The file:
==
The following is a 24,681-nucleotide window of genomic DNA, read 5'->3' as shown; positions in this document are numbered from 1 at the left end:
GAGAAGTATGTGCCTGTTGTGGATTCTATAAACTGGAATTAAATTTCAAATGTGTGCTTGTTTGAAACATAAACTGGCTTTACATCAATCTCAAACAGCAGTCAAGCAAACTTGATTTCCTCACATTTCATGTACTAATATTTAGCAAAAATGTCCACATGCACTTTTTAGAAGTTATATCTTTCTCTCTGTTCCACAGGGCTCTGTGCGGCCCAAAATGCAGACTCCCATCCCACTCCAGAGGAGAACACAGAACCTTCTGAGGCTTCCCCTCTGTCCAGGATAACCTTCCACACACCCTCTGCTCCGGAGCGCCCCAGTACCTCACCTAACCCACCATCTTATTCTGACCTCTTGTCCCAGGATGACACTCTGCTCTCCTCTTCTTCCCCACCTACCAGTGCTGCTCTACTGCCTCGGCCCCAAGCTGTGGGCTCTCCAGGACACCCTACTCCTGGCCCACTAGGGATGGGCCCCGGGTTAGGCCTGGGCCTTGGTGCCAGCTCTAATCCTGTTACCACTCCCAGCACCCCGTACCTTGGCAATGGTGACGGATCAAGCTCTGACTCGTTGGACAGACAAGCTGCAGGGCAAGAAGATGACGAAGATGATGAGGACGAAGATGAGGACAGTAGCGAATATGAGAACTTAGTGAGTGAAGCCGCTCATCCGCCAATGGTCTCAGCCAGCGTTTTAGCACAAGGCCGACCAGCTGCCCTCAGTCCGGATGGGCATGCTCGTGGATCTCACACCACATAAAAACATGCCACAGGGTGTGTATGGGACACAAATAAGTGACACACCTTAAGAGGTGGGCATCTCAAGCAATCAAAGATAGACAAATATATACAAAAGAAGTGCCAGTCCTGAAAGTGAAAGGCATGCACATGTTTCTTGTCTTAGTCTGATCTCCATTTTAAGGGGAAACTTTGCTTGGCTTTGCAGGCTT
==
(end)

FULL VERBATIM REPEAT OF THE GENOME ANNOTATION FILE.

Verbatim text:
The following is a 24,681-nucleotide window of genomic DNA, read 5'->3' as shown; positions in this document are numbered from 1 at the left end:
GAGAAGTATGTGCCTGTTGTGGATTCTATAAACTGGAATTAAATTTCAAATGTGTGCTTGTTTGAAACATAAACTGGCTTTACATCAATCTCAAACAGCAGTCAAGCAAACTTGATTTCCTCACATTTCATGTACTAATATTTAGCAAAAATGTCCACATGCACTTTTTAGAAGTTATATCTTTCTCTCTGTTCCACAGGGCTCTGTGCGGCCCAAAATGCAGACTCCCATCCCACTCCAGAGGAGAACACAGAACCTTCTGAGGCTTCCCCTCTGTCCAGGATAACCTTCCACACACCCTCTGCTCCGGAGCGCCCCAGTACCTCACCTAACCCACCATCTTATTCTGACCTCTTGTCCCAGGATGACACTCTGCTCTCCTCTTCTTCCCCACCTACCAGTGCTGCTCTACTGCCTCGGCCCCAAGCTGTGGGCTCTCCAGGACACCCTACTCCTGGCCCACTAGGGATGGGCCCCGGGTTAGGCCTGGGCCTTGGTGCCAGCTCTAATCCTGTTACCACTCCCAGCACCCCGTACCTTGGCAATGGTGACGGATCAAGCTCTGACTCGTTGGACAGACAAGCTGCAGGGCAAGAAGATGACGAAGATGATGAGGACGAAGATGAGGACAGTAGCGAATATGAGAACTTAGTGAGTGAAGCCGCTCATCCGCCAATGGTCTCAGCCAGCGTTTTAGCACAAGGCCGACCAGCTGCCCTCAGTCCGGATGGGCATGCTCGTGGATCTCACACCACATAAAAACATGCCACAGGGTGTGTATGGGACACAAATAAGTGACACACCTTAAGAGGTGGGCATCTCAAGCAATCAAAGATAGACAAATATATACAAAAGAAGTGCCAGTCCTGAAAGTGAAAGGCATGCACATGTTTCTTGTCTTAGTCTGATCTCCATTTTAAGGGGAAACTTTGCTTGGCTTTGCAGGCTT